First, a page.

Good Financial Reads: Buying a Car at the Right Price, How Much Should You Be Saving for College, and More

2 min read
June 10, 2016

Good Financial Reads 06.10.16


Following along with the blogs of financial advisors is a great way to access valuable, educational information about finance — and it doesn’t cost you a thing! Our financial planners love to share their knowledge and help everyone regardless of age or assets.

Catch up on some of the latest posts with this week's roundup:


Buying a Car at the Right Price

by Katie Brewer, Your Richest Life

Buying a car is an expensive purchase for the American family, second only to buying a home. It makes up 13% of the average American’s yearly spending, according to the United States Department of Labor. With so much money on the line, buying a car can be a stressful experience. Here’s how to buy a car so you get the right price without all the fuss:

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How Much Should You Be Saving for College?

by Matt Becker, Mom & Dad Money

I’m on the record as saying that saving for college shouldn’t be a big financial priority. I also think there are many situations where NOT saving for college can actually be the smartest decision, particularly if you’re talking about using a dedicated college savings account.

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Maxing and Relaxing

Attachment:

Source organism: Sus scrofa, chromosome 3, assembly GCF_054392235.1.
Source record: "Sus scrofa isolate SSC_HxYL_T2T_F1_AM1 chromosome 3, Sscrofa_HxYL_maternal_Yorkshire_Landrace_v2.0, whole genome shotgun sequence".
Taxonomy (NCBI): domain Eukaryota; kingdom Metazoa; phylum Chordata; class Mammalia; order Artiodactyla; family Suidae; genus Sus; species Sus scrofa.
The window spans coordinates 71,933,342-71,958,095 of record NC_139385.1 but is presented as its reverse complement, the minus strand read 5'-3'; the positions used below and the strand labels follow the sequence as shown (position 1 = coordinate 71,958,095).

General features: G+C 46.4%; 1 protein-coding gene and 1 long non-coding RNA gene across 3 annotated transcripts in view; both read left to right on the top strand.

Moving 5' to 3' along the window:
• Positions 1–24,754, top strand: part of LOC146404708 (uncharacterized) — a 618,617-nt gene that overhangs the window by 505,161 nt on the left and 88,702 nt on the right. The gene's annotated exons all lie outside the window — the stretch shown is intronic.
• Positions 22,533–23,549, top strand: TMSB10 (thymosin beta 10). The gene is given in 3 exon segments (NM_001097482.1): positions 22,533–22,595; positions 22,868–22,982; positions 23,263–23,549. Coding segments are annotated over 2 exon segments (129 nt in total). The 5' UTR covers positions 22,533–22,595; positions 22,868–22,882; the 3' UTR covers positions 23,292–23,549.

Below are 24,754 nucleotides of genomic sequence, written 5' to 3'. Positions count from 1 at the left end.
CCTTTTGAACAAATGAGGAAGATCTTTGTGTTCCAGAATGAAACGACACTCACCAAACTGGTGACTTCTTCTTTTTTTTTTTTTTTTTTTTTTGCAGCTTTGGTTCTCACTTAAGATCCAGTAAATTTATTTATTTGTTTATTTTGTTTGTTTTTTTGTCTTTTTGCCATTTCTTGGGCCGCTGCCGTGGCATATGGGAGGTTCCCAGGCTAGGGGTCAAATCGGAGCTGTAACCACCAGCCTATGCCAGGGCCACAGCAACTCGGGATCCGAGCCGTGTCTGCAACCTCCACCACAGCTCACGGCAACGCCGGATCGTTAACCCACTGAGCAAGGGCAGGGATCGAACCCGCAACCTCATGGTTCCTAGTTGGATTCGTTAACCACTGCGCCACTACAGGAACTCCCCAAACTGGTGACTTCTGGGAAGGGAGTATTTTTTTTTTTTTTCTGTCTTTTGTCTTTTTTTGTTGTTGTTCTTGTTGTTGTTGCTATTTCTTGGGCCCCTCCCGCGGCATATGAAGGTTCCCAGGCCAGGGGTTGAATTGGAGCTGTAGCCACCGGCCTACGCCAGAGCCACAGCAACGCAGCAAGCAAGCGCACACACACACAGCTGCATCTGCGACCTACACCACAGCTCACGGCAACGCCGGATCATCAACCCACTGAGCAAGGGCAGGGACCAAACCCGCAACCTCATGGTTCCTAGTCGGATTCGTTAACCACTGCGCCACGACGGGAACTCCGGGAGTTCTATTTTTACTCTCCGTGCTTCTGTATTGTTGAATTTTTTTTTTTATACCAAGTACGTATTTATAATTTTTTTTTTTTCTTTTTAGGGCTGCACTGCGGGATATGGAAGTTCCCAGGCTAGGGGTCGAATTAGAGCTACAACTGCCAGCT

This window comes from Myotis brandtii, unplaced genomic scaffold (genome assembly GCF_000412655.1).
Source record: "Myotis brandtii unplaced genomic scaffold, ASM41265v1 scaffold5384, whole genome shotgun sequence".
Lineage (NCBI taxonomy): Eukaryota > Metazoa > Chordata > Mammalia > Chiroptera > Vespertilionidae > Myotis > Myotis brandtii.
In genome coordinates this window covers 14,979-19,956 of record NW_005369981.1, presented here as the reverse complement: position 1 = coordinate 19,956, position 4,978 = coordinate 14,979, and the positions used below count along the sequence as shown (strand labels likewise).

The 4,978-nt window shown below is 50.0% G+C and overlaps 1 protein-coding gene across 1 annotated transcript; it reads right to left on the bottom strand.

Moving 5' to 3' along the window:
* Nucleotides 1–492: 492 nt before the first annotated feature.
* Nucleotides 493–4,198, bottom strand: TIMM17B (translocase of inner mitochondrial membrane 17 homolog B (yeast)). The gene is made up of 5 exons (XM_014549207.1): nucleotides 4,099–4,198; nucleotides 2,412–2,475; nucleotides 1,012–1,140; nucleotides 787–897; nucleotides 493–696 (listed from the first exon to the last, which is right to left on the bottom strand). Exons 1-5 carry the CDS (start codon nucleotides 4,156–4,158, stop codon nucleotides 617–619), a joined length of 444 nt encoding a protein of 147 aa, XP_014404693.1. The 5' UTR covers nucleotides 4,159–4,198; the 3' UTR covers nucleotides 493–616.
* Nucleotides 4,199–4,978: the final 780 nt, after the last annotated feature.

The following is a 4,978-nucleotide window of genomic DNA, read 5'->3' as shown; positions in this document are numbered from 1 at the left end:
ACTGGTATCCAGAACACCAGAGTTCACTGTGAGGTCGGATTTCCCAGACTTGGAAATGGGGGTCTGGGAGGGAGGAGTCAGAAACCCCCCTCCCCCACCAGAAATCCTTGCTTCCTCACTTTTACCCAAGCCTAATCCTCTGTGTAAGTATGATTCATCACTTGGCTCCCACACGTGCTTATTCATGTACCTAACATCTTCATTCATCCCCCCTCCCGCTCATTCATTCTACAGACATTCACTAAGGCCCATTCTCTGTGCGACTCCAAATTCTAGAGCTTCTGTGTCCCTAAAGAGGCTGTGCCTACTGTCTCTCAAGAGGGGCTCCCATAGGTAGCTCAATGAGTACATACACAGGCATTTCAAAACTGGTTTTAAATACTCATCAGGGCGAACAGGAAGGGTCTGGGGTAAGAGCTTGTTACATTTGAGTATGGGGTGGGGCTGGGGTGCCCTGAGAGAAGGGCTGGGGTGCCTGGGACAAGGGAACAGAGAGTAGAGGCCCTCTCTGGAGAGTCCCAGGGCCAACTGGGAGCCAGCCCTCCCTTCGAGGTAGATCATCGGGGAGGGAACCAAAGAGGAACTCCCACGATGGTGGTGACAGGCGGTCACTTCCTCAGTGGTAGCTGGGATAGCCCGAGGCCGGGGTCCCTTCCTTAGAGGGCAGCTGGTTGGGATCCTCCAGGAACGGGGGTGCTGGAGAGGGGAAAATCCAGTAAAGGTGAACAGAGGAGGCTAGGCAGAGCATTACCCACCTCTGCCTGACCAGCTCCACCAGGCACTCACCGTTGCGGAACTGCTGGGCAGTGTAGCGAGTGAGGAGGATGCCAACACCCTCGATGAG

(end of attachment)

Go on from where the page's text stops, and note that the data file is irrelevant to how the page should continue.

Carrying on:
by Joe Morgan, JWM Wealth

For many women, feeling confident is directly related to having financial security. The financial security that this confidence stems from is often tied to another person rather than an actual plan. For instance, how many times have you heard some variation of the following:

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I No Longer Qualify for a Roth IRA — Now What?

by Sophia Bera, Gen Y Planning

You’ve heard the advice when it comes to saving for retirement: contribute enough to your employer-sponsored retirement plan to get the company match, and then contribute up to $5,500 per year to a Roth IRA. But Roth IRAs have income limits — $132,000 for single tax filers, and $194,000 for married filers. And if your income exceeds $117,000 (single) or $184,000 (married), you can only contribute a reduced annual amount.

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